105s scent – corn, cream and a hint of peach with floral note
taste – sweet green tea with fruit and cream tones followed by bitter tones followed by spicy floral notes with a slightly grassy aftertaste with a hint of lemon.
spent leaves – fairly large with hints of brown along the edges.
Kusmi’s St Petersburg reminds me on some sips of a monks blend with its mix of vanilla, from the caramel, and red fruit, but as I drink further on you get a more dominant tang and a hint of floral from the bergamot.
The caramel is buttery and creamy with a hint of vanilla and I can see why people love Kusmi’s Caramel tea. Later on in the cup, I smell the red fruit more than I taste it. There are hints of cherry and currant and blackberry.
The base is quiet and unassuming, it is quite smoooth and sweet but it doesn’t seem to have a great deal of complexity. There is a touch of bitterness that adds a bit of depth to the tea but otherwise is fairly thin. The flavour of this tea is fairly subtle it is not strongly sweet or creamy.
The second and third steeps are more bergamot and red fruit, with the caramel fading and the bergamot leaving a tingling on the tongue and it tastes at times slightly metallic.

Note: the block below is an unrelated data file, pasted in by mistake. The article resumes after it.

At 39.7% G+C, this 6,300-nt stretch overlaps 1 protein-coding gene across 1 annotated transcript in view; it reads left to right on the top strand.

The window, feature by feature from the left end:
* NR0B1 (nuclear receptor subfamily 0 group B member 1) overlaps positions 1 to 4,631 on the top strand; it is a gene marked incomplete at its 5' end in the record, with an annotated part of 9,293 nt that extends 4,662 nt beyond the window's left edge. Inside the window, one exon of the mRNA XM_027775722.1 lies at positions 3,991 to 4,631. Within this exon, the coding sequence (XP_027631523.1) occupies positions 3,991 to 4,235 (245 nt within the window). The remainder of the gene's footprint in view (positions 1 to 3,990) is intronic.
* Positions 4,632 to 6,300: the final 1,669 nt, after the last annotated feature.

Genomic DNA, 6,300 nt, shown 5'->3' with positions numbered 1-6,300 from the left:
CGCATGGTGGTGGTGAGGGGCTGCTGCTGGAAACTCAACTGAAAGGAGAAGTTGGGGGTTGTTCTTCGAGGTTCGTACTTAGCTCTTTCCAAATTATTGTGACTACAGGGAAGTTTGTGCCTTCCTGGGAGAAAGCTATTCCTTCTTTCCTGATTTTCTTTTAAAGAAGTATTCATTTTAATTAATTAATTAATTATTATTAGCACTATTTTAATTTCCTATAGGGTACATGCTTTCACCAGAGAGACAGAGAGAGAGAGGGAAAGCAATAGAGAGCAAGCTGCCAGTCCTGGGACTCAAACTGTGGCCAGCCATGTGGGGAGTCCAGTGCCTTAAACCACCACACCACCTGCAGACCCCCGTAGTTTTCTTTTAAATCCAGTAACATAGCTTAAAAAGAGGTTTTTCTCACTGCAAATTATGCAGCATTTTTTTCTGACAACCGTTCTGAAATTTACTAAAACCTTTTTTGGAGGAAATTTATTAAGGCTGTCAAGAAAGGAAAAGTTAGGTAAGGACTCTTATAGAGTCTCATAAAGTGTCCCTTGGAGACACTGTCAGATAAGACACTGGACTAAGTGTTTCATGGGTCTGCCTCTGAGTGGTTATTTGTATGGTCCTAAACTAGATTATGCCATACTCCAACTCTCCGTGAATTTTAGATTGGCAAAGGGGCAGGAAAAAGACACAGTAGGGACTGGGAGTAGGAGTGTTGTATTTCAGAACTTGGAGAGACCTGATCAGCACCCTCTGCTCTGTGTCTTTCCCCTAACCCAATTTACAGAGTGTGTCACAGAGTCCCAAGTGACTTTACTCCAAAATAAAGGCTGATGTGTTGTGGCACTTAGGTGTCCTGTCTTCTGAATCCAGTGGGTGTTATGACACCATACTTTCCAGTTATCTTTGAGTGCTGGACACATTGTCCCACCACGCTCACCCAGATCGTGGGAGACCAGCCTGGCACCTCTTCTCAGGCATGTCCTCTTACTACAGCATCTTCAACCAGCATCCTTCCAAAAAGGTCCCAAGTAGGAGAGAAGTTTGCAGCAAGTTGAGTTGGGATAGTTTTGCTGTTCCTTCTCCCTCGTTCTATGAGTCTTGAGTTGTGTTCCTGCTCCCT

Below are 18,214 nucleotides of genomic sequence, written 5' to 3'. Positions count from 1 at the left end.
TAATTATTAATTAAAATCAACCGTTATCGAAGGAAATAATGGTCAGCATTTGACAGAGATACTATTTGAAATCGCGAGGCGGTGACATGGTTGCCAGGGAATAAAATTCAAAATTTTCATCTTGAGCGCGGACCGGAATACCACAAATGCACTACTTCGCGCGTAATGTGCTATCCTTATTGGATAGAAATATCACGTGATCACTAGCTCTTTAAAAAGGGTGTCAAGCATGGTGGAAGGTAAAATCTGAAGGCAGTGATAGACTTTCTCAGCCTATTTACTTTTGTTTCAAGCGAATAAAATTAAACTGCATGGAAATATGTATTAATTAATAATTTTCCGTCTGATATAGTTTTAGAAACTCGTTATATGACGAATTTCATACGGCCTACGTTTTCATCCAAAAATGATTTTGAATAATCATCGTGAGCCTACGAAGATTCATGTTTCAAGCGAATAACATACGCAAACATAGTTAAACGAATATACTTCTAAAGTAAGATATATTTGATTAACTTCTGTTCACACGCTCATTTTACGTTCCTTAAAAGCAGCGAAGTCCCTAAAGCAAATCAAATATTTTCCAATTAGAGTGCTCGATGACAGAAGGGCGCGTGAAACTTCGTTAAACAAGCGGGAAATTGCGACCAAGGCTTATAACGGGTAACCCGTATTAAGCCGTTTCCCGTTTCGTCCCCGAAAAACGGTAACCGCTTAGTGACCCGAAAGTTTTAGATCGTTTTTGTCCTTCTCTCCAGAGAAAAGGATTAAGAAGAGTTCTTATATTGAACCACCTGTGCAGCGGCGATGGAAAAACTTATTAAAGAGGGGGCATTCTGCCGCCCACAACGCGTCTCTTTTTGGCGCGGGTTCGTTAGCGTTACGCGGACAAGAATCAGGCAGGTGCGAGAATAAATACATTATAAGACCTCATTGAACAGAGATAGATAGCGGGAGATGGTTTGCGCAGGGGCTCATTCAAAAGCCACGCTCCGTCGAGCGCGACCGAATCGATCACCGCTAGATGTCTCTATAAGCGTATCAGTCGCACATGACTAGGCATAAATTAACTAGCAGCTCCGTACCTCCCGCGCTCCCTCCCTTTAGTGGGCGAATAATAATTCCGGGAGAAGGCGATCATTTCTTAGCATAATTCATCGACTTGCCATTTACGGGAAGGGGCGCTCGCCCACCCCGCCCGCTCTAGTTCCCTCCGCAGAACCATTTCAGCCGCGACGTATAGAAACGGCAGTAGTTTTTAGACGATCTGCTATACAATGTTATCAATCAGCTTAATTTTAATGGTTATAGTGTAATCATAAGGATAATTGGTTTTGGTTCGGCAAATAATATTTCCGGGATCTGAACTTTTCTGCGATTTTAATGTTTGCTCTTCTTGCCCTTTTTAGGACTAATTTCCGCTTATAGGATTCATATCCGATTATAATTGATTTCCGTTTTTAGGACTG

The kusmi tins are certainly useful and fairly beautiful and the tea comes wrapped in folded plastic inside with a nice presentation.
This is a pleasant tea that makes a nice afternoon tea especially for those who may appreciate a lighter bergamot earl grey with deeper fruit tones. I think I still prefer a tea that has a stronger more flavourful base underneath it.
This tea in a some ways reminds me of starburst orange candies and orange milkshakes and a little bit of childhood. It makes a nice creamy orange rooibos honeybush blend for someone who wants one that is neither tart, overly sweet, or that is not a chai.
The tea brews up to a beautiful peachy deep orange tone. With an orange, vanilla and peach scent over a slightly powdery sweet tone from the base.
The flavour is a nice blend of fruit and vanilla. Orange is the top note followed by peach settled in vanilla. The base is pretty well hidden by the flavouring. The vanilla makes the tea taste fairly creamy and the peach acts to sweeten the tea and temper any tartness and bitterness from the orange. The vanilla is nice, it is not syrupy nor is it a cool vanilla. There is a faint powdery aftertaste from base, but it is not medicinal and is partially hidden by the tang of orange peel. The aftertaste is of creamy orange. The tea re-steeps pretty well. It looses most of the vanilla but the fruity tones remain strong. This tea would probably be really nice with cream or milk and might make nice popsicles in the summer as it tastes pretty nice when cooler. When cooler the peach comes out a little more.
Altogether this was a nice introduction to LuxBerry Teas for me. It is much more a fruit tea than you would expect from its name.
I really don’t have much information on this tea the Company name I gave above is the only thing written in English on the packaging. I don’t know where the provenance of this tea is, so I don’t know if it was produced in traditional regions known for biluochun or whether it was grown in Yunnan and made in the style of this type of tea.